THE first national multi-disciplinary service dedicated to adults with attention deficit hyperactivity disorder (ADHD) has opened in Dublin.
The Dean Clinic on Capel Street estimates there may be up to 120,000 adults in the country with undiagnosed ADHD.
According to the service co-coordinated by Dr Jessica Bramham, this figure is based on the US prevalence rate which is estimated to be up to 4% of the population.
Dr Bramham, a specialist clinical neuropsychologist, who previously co-ordinated Britain’s National ADHD Service in London, said at its very lowest the figure would be 30,000.
“Many people’s understanding of ADHD relates to misbehaviour, however, there is a biological basis for this, the control functions in the brain are not operating properly,” she said.
“Medication is not the only treatment option for adult ADHD and in some cases non-pharmaceutical interventions are more appropriate,” she said.
Until recently, ADHD was viewed as a childhood disorder and the symptoms were thought to disappear during adolescence and adulthood.
However, studies that have looked at the long-term outcome of childhood ADHD, suggest the disorder does persist into adulthood.
Dr Bramham said an initiative running at Trinity College was looking at non- pharmacological interventions and their outcomes, and that researchers were currently looking for participants in the project.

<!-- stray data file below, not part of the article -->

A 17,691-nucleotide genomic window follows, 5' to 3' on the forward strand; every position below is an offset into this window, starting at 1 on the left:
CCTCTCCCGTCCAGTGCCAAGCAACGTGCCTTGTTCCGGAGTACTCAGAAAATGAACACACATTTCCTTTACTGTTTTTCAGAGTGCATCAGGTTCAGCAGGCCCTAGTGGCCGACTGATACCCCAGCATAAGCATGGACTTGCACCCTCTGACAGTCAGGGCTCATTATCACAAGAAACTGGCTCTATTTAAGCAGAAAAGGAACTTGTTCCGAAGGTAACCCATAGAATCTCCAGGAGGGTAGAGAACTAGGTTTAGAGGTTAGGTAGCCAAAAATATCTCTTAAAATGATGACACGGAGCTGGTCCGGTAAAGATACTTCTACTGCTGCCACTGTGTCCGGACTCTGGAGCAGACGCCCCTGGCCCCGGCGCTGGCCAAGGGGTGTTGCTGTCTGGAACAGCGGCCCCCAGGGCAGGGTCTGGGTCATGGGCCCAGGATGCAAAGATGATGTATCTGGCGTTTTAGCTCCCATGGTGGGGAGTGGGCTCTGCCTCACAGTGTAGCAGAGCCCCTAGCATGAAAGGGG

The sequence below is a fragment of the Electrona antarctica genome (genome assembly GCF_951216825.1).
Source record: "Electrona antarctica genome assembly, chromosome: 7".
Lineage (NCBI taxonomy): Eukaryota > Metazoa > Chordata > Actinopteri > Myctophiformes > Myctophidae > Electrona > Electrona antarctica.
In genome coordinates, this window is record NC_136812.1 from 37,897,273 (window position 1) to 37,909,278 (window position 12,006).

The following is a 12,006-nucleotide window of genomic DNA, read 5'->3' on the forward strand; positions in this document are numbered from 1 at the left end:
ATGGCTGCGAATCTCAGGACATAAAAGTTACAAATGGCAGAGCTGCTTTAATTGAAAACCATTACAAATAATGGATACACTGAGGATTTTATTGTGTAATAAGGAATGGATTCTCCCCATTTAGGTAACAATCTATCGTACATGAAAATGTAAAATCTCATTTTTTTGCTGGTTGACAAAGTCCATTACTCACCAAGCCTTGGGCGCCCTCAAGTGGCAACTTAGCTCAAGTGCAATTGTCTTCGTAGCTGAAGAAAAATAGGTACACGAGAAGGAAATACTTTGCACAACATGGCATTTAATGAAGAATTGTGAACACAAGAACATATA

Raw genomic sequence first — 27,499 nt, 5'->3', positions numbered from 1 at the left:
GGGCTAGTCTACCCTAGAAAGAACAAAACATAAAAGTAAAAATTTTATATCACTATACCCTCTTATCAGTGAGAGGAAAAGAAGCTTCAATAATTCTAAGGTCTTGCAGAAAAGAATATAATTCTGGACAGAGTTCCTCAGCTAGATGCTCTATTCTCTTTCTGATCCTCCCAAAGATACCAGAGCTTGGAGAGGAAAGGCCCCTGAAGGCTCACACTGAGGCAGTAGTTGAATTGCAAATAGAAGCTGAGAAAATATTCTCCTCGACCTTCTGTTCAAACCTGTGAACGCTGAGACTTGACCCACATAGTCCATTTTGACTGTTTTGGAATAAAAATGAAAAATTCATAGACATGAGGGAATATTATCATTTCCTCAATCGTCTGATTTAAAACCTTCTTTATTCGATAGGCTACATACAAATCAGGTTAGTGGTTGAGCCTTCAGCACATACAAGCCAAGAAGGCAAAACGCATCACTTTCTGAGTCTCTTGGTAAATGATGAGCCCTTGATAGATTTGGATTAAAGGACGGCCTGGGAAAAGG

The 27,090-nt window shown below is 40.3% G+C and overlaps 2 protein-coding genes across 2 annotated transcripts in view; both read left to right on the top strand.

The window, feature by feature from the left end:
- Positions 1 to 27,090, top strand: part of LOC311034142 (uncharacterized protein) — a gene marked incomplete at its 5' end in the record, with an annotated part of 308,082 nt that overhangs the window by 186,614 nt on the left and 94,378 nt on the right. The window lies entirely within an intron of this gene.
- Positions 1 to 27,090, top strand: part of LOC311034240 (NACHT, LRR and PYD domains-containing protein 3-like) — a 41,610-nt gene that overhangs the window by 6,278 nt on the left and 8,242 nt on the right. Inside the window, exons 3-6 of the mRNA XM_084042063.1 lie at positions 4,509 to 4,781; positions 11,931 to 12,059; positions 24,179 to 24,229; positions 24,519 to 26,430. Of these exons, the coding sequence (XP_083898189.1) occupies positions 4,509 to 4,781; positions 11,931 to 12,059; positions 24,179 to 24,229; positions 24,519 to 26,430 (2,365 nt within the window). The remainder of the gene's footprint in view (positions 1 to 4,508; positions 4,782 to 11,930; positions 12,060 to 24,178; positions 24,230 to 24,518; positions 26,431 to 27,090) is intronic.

Funded by the Health Research Board, it will evaluate whether attention can be improved through training people in attention skills which will be practiced at home on computers and tested by setting goals.
Dr Bramham said the programme runs for five weeks and researchers are looking to treat 64 people.
Anyone interested in participating in the project should call 01-896 8405.
However, consultant psychiatrist Dr Pat Bracken said it was important to point out that ADHD is a controversial and disputed concept.
Dr Bracken also questioned the figures presented by the new service.
“Are they saying that adult psychiatrists are misdiagnosing patients who are coming to services already? If so, they would need to present evidence of this. Or if they are saying that these patients are unwell but do not attend services, where is the evidence for this.”
Dr Bracken said assertions about ADHD being simply a “biological disorder” do not stand up to scrutiny.
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